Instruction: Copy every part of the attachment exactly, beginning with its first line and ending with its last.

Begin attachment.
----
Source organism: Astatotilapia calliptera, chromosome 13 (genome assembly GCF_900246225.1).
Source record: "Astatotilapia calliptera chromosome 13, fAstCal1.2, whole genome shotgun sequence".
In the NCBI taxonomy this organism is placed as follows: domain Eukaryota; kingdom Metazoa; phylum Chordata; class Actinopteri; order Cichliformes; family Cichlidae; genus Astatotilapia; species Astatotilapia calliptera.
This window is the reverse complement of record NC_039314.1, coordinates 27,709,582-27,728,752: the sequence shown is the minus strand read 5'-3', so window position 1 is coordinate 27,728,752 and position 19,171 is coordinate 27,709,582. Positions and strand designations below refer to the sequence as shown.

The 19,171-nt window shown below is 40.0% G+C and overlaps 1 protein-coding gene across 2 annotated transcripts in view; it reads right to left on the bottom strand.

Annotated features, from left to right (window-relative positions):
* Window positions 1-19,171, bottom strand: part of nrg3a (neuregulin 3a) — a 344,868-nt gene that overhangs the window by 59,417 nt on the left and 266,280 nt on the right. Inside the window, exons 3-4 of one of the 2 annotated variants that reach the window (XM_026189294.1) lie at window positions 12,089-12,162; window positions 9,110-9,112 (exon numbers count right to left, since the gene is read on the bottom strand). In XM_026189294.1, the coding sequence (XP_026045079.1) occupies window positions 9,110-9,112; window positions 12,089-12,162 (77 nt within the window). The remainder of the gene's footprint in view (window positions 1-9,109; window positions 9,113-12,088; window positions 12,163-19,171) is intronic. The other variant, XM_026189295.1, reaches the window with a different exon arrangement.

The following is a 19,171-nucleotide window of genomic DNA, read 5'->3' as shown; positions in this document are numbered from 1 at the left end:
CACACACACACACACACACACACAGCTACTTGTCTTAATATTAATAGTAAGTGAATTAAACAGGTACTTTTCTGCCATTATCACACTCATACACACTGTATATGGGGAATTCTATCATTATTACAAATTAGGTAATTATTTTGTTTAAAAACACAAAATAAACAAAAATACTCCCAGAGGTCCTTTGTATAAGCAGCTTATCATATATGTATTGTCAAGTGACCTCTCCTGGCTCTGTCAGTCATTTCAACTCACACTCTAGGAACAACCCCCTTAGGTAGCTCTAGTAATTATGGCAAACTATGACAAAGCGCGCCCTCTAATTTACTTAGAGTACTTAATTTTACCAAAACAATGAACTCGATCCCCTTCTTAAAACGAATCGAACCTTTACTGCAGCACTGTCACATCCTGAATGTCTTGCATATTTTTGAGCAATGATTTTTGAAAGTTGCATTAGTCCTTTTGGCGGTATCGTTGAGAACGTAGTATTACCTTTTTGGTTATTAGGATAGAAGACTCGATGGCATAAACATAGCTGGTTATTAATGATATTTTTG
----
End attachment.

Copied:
Source organism: Astatotilapia calliptera, chromosome 13 (genome assembly GCF_900246225.1).
Source record: "Astatotilapia calliptera chromosome 13, fAstCal1.2, whole genome shotgun sequence".
In the NCBI taxonomy this organism is placed as follows: domain Eukaryota; kingdom Metazoa; phylum Chordata; class Actinopteri; order Cichliformes; family Cichlidae; genus Astatotilapia; species Astatotilapia calliptera.
This window is the reverse complement of record NC_039314.1, coordinates 27,709,582-27,728,752: the sequence shown is the minus strand read 5'-3', so window position 1 is coordinate 27,728,752 and position 19,171 is coordinate 27,709,582. Positions and strand designations below refer to the sequence as shown.

The 19,171-nt window shown below is 40.0% G+C and overlaps 1 protein-coding gene across 2 annotated transcripts in view; it reads right to left on the bottom strand.

Annotated features, from left to right (window-relative positions):
* Window positions 1-19,171, bottom strand: part of nrg3a (neuregulin 3a) — a 344,868-nt gene that overhangs the window by 59,417 nt on the left and 266,280 nt on the right. Inside the window, exons 3-4 of one of the 2 annotated variants that reach the window (XM_026189294.1) lie at window positions 12,089-12,162; window positions 9,110-9,112 (exon numbers count right to left, since the gene is read on the bottom strand). In XM_026189294.1, the coding sequence (XP_026045079.1) occupies window positions 9,110-9,112; window positions 12,089-12,162 (77 nt within the window). The remainder of the gene's footprint in view (window positions 1-9,109; window positions 9,113-12,088; window positions 12,163-19,171) is intronic. The other variant, XM_026189295.1, reaches the window with a different exon arrangement.

The following is a 19,171-nucleotide window of genomic DNA, read 5'->3' as shown; positions in this document are numbered from 1 at the left end:
CACACACACACACACACACACACAGCTACTTGTCTTAATATTAATAGTAAGTGAATTAAACAGGTACTTTTCTGCCATTATCACACTCATACACACTGTATATGGGGAATTCTATCATTATTACAAATTAGGTAATTATTTTGTTTAAAAACACAAAATAAACAAAAATACTCCCAGAGGTCCTTTGTATAAGCAGCTTATCATATATGTATTGTCAAGTGACCTCTCCTGGCTCTGTCAGTCATTTCAACTCACACTCTAGGAACAACCCCCTTAGGTAGCTCTAGTAATTATGGCAAACTATGACAAAGCGCGCCCTCTAATTTACTTAGAGTACTTAATTTTACCAAAACAATGAACTCGATCCCCTTCTTAAAACGAATCGAACCTTTACTGCAGCACTGTCACATCCTGAATGTCTTGCATATTTTTGAGCAATGATTTTTGAAAGTTGCATTAGTCCTTTTGGCGGTATCGTTGAGAACGTAGTATTACCTTTTTGGTTATTAGGATAGAAGACTCGATGGCATAAACATAGCTGGTTATTAATGATATTTTTG